I have been a Christian, a member of the church of Christ, since the age of 13. I also have been in the grasp of sexual addiction all that time. I married, almost a quarter century ago, a beautiful Christian lady who deserved better. Through the years I have used porn and escorts to satisfy my addiction.

The porn my wife knew about. The escorts came to light recently. We've been separated for several months and she has filed for divorce. The decree will be signed soon.

I have been repentant and asked God and my wife for forgiveness. She claims to have forgiven me, but she still wants the divorce for closure. I have been attending a Christian-based sex addiction group since these things came to light, and I am making good progress. I am able to measure it by new feelings. When I see women on the street, they are no longer just objects. I am also going to a Christian psychologist to get a better understanding of my addiction. I informed the elders of our situation. They are supportive but feel they cannot get involved unless asked by my wife for counsel.

I don't want a divorce. I want God to change me into a better man and Christian for both me and my family. The question is I feel that my wife is not giving me a chance to change. Do I deserve one?


There is a difference between deserving a chance and receiving one. You spent a good portion of your life living a lie. You knew you were living in sin. At any moment during your life you could have died in your sins. It is only by the grace of God that you lasted this long and have a chance to change your life around.

The problem is that all sins have consequences. You stated your wife knew about your use of pornography. That tells me that she was very likely unhappy in her marriage and that you two had a lot of unresolved issues, yet she held on for a long time. Perhaps she believed she couldn't leave you without a cause of fornication. Many Christians hold that belief. Once your sins found you out (Numbers 32:23), she chose to leave. It won't have been because of just the last sin in which you were discovered but because of all the unresolved problems which had been building because you remained in your sins through the years. The reality is that she did give you a chance to change -- decades of years -- but you didn't until forced to face up to your sins. I'm sure your protests sound hollow to her after all these years.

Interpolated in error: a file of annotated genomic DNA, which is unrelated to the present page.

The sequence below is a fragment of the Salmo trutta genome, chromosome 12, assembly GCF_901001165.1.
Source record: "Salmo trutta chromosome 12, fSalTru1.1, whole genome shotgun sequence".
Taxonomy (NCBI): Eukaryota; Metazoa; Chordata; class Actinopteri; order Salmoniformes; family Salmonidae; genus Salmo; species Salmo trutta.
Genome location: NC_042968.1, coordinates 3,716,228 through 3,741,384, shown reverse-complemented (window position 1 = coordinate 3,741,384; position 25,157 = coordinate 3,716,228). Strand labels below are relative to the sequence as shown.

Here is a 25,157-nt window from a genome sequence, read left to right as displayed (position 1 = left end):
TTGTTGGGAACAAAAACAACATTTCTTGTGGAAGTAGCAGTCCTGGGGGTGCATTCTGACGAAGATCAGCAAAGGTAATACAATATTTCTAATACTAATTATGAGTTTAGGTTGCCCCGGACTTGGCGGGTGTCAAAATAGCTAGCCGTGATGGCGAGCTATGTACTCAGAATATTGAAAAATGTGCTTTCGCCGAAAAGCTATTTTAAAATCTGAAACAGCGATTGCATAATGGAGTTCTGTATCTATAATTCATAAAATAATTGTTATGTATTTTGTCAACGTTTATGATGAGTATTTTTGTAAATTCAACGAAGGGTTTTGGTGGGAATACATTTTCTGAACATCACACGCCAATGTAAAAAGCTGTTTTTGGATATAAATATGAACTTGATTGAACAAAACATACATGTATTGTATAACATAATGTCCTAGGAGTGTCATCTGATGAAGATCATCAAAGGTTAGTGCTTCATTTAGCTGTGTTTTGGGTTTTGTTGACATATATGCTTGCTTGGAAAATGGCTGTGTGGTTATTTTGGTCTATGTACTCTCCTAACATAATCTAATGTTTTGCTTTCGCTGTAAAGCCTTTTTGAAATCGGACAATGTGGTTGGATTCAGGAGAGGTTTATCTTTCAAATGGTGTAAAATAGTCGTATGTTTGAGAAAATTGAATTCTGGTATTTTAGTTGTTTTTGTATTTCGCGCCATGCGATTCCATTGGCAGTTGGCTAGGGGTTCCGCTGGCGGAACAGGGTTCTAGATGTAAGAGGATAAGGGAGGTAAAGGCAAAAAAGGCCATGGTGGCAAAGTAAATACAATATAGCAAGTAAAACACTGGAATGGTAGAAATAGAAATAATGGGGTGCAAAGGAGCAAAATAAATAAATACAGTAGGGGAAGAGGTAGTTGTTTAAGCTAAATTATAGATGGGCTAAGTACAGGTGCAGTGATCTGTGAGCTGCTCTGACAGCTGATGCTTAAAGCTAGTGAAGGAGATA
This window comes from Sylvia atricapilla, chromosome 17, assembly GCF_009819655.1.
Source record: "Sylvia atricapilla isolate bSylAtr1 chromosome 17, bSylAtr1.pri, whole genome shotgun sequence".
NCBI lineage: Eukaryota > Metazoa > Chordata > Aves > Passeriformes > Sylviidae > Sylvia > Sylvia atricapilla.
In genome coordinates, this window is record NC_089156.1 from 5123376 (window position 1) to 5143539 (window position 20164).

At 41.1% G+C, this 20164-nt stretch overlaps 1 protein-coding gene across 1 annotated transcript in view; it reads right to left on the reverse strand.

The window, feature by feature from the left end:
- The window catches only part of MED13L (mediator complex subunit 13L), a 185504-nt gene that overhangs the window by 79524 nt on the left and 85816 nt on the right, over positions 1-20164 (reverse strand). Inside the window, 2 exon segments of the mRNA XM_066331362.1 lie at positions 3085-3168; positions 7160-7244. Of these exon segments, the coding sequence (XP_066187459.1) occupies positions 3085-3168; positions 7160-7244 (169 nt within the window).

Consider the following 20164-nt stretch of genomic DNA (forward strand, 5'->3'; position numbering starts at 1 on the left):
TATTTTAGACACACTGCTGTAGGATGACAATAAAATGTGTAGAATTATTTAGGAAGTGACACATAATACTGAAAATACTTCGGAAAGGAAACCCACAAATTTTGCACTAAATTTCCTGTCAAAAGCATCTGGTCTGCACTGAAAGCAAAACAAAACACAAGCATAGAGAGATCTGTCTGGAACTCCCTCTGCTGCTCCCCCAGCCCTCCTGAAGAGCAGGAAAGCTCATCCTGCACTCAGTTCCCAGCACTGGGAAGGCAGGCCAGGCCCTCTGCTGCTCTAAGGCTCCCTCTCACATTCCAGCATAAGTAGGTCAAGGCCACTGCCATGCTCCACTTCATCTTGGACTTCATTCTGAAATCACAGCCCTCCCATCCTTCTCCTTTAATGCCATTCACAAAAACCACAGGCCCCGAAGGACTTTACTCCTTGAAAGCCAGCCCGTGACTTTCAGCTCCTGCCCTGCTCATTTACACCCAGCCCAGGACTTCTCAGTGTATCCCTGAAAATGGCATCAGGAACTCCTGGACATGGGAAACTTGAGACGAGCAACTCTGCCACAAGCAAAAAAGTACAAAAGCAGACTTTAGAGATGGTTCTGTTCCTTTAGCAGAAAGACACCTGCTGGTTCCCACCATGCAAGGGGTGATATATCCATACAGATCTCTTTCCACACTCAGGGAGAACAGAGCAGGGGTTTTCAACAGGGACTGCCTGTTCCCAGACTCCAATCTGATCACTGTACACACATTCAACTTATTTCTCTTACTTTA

All sins have an addictive property to them and, obviously, sexual sins are no exception. I'm a bit disappointed that you prefer to call what you have done an addiction rather than address it as God does by calling it sin. "Addiction" leaves a person with the impression that it was out of the person's control. "Sin" is a full acceptance of responsibility for the choices made. "Behold, the LORD'S hand is not shortened, that it cannot save; nor His ear heavy, that it cannot hear. But your iniquities have separated you from your God; and your sins have hidden His face from you, so that He will not hear" (Isaiah 59:1-2). A portion of coming out of sin is admitting that it had a hold of you. "If we say that we have no sin, we deceive ourselves, and the truth is not in us. If we confess our sins, He is faithful and just to forgive us our sins and to cleanse us from all unrighteousness. If we say that we have not sinned, we make Him a liar, and His word is not in us" (I John 1:8-10).

It sounds as if you are making strides in overcoming sin, and I pray that you continue down this path. If the divorce does become final, then you will have to accept it as the consequence of a life of foolish behavior that it is, just as the murderer must often face the death penalty even though he has repented of his sins. There is a chance that even after the divorce she might change her mind and remarry you if you do show a complete change, but it will likely take years to gain any trust of you. Meanwhile realize that she does have the right to choose to marry someone else. You, however, have no right to another marriage because of your choice of sin.